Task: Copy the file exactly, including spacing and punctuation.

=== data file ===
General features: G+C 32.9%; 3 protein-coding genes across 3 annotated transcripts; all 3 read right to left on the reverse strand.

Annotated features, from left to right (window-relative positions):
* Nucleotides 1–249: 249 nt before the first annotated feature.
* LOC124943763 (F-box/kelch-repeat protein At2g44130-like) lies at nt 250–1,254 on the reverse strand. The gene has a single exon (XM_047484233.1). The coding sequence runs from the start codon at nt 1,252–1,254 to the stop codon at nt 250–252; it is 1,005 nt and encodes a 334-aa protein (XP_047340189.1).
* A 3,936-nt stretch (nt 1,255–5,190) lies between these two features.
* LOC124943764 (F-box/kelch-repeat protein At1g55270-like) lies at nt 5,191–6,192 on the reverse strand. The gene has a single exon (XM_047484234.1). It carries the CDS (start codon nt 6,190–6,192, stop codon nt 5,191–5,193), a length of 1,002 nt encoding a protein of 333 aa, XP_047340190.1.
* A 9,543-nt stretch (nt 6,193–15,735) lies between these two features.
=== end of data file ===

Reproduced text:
General features: G+C 32.9%; 3 protein-coding genes across 3 annotated transcripts; all 3 read right to left on the reverse strand.

Annotated features, from left to right (window-relative positions):
* Nucleotides 1–249: 249 nt before the first annotated feature.
* LOC124943763 (F-box/kelch-repeat protein At2g44130-like) lies at nt 250–1,254 on the reverse strand. The gene has a single exon (XM_047484233.1). The coding sequence runs from the start codon at nt 1,252–1,254 to the stop codon at nt 250–252; it is 1,005 nt and encodes a 334-aa protein (XP_047340189.1).
* A 3,936-nt stretch (nt 1,255–5,190) lies between these two features.
* LOC124943764 (F-box/kelch-repeat protein At1g55270-like) lies at nt 5,191–6,192 on the reverse strand. The gene has a single exon (XM_047484234.1). It carries the CDS (start codon nt 6,190–6,192, stop codon nt 5,191–5,193), a length of 1,002 nt encoding a protein of 333 aa, XP_047340190.1.
* A 9,543-nt stretch (nt 6,193–15,735) lies between these two features.